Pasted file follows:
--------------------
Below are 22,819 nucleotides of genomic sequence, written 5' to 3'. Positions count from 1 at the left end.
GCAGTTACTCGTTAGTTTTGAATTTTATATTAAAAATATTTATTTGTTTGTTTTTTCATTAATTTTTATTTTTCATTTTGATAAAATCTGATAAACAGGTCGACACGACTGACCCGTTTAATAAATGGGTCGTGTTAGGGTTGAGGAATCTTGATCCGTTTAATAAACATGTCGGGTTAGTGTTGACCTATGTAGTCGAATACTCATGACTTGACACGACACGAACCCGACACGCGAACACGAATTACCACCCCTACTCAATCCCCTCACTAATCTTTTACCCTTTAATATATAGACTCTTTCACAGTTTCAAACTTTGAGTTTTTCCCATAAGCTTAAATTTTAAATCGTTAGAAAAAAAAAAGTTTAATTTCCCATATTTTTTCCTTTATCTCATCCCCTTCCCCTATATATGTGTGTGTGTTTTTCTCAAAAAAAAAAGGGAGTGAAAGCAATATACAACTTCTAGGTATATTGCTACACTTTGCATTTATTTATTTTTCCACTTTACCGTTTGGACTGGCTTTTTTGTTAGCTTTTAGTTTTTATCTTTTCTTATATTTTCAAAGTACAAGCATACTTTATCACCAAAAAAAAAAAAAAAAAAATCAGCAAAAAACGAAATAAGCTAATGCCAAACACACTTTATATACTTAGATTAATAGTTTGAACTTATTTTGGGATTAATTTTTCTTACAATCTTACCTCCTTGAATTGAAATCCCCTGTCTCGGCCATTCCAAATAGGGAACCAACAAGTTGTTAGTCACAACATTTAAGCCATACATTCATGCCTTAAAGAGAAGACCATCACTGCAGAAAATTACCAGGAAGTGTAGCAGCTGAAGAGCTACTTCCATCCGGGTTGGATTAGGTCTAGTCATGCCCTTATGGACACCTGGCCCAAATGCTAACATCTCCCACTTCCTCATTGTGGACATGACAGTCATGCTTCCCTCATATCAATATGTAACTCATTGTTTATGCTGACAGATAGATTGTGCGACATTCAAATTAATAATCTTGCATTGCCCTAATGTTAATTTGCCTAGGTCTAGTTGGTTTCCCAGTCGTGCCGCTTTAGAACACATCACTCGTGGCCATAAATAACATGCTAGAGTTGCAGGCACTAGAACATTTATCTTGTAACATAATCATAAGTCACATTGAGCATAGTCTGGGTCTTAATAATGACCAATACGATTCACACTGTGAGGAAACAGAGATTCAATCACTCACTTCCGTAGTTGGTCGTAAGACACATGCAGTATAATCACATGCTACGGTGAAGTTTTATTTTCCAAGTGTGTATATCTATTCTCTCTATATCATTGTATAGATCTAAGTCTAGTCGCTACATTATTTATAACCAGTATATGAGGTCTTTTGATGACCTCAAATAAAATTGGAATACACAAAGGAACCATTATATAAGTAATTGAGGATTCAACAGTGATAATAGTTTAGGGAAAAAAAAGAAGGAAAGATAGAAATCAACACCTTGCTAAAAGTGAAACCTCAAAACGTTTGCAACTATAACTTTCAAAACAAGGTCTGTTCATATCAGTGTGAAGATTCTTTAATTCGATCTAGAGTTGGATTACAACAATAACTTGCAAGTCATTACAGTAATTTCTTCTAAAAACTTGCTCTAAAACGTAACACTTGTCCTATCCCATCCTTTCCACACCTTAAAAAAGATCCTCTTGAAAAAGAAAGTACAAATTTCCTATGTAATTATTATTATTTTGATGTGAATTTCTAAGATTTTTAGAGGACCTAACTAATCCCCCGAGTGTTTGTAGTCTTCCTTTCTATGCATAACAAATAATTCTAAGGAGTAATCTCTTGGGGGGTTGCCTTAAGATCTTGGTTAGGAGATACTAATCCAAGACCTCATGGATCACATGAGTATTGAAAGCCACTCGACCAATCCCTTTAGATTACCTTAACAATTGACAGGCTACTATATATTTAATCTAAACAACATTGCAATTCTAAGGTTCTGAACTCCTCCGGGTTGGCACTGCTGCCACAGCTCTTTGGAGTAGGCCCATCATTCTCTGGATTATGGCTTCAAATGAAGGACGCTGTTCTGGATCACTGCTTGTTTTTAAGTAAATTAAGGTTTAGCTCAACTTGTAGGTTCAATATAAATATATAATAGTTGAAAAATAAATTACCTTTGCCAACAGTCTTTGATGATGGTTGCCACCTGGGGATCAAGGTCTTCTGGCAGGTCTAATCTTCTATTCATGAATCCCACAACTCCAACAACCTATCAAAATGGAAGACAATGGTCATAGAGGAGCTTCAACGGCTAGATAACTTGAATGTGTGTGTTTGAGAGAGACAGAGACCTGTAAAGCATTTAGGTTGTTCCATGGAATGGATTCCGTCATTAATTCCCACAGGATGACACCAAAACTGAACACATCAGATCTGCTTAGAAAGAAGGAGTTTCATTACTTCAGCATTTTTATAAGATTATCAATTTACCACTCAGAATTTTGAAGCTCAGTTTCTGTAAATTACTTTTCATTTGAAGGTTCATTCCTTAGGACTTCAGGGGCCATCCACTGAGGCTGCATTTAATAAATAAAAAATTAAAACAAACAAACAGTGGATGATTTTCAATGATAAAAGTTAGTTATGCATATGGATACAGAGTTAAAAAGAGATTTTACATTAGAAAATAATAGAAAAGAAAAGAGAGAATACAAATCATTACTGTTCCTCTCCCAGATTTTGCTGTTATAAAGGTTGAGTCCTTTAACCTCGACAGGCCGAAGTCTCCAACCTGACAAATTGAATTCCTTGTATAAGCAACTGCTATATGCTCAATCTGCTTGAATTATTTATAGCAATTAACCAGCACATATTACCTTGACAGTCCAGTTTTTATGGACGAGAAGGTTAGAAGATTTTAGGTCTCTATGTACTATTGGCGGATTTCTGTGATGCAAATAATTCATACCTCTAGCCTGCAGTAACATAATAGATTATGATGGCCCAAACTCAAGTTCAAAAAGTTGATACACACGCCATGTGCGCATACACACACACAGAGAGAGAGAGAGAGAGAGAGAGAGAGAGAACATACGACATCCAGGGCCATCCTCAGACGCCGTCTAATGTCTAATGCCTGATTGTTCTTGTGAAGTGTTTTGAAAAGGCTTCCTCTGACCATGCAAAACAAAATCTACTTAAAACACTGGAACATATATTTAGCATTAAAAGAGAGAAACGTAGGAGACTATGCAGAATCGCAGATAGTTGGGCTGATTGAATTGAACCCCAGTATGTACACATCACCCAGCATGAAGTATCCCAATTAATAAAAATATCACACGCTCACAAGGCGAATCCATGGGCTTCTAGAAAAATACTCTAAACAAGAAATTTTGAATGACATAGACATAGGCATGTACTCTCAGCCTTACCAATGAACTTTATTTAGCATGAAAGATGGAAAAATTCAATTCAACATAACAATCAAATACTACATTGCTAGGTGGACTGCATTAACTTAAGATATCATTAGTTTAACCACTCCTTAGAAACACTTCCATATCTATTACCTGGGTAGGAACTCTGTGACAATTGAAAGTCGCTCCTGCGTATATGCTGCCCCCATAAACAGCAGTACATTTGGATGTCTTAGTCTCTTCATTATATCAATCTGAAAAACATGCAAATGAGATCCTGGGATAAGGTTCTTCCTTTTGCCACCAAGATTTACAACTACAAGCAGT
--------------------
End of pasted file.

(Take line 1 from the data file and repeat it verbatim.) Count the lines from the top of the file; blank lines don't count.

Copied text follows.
Below are 22,819 nucleotides of genomic sequence, written 5' to 3'. Positions count from 1 at the left end.